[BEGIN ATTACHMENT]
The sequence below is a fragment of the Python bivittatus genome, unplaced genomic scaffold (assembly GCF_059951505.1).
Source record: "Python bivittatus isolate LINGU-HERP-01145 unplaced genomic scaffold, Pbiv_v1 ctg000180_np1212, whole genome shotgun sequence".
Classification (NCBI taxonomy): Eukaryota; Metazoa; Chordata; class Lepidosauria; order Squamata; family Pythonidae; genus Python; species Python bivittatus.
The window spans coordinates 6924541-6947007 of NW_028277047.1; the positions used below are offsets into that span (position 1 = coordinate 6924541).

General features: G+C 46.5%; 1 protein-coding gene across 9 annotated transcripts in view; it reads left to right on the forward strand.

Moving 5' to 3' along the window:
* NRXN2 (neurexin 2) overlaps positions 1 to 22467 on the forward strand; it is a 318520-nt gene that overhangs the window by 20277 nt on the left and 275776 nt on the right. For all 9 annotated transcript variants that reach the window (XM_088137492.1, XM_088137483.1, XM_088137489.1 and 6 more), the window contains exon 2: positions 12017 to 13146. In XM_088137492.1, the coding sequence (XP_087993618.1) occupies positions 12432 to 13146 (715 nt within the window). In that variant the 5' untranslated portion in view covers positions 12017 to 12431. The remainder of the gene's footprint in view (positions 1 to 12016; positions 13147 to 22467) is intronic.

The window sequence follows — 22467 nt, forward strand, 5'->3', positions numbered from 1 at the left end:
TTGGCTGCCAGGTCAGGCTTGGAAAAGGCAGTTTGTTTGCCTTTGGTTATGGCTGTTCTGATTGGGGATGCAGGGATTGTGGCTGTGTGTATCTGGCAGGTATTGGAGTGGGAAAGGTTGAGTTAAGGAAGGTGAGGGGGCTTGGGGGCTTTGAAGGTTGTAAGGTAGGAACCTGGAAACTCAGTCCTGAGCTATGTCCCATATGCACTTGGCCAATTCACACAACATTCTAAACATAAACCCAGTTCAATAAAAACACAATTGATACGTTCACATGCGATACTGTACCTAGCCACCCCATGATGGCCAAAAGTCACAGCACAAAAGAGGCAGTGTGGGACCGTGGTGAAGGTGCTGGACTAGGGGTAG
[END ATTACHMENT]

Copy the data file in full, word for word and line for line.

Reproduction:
The sequence below is a fragment of the Python bivittatus genome, unplaced genomic scaffold (assembly GCF_059951505.1).
Source record: "Python bivittatus isolate LINGU-HERP-01145 unplaced genomic scaffold, Pbiv_v1 ctg000180_np1212, whole genome shotgun sequence".
Classification (NCBI taxonomy): Eukaryota; Metazoa; Chordata; class Lepidosauria; order Squamata; family Pythonidae; genus Python; species Python bivittatus.
The window spans coordinates 6924541-6947007 of NW_028277047.1; the positions used below are offsets into that span (position 1 = coordinate 6924541).

General features: G+C 46.5%; 1 protein-coding gene across 9 annotated transcripts in view; it reads left to right on the forward strand.

Moving 5' to 3' along the window:
* NRXN2 (neurexin 2) overlaps positions 1 to 22467 on the forward strand; it is a 318520-nt gene that overhangs the window by 20277 nt on the left and 275776 nt on the right. For all 9 annotated transcript variants that reach the window (XM_088137492.1, XM_088137483.1, XM_088137489.1 and 6 more), the window contains exon 2: positions 12017 to 13146. In XM_088137492.1, the coding sequence (XP_087993618.1) occupies positions 12432 to 13146 (715 nt within the window). In that variant the 5' untranslated portion in view covers positions 12017 to 12431. The remainder of the gene's footprint in view (positions 1 to 12016; positions 13147 to 22467) is intronic.

The window sequence follows — 22467 nt, forward strand, 5'->3', positions numbered from 1 at the left end:
TTGGCTGCCAGGTCAGGCTTGGAAAAGGCAGTTTGTTTGCCTTTGGTTATGGCTGTTCTGATTGGGGATGCAGGGATTGTGGCTGTGTGTATCTGGCAGGTATTGGAGTGGGAAAGGTTGAGTTAAGGAAGGTGAGGGGGCTTGGGGGCTTTGAAGGTTGTAAGGTAGGAACCTGGAAACTCAGTCCTGAGCTATGTCCCATATGCACTTGGCCAATTCACACAACATTCTAAACATAAACCCAGTTCAATAAAAACACAATTGATACGTTCACATGCGATACTGTACCTAGCCACCCCATGATGGCCAAAAGTCACAGCACAAAAGAGGCAGTGTGGGACCGTGGTGAAGGTGCTGGACTAGGGGTAG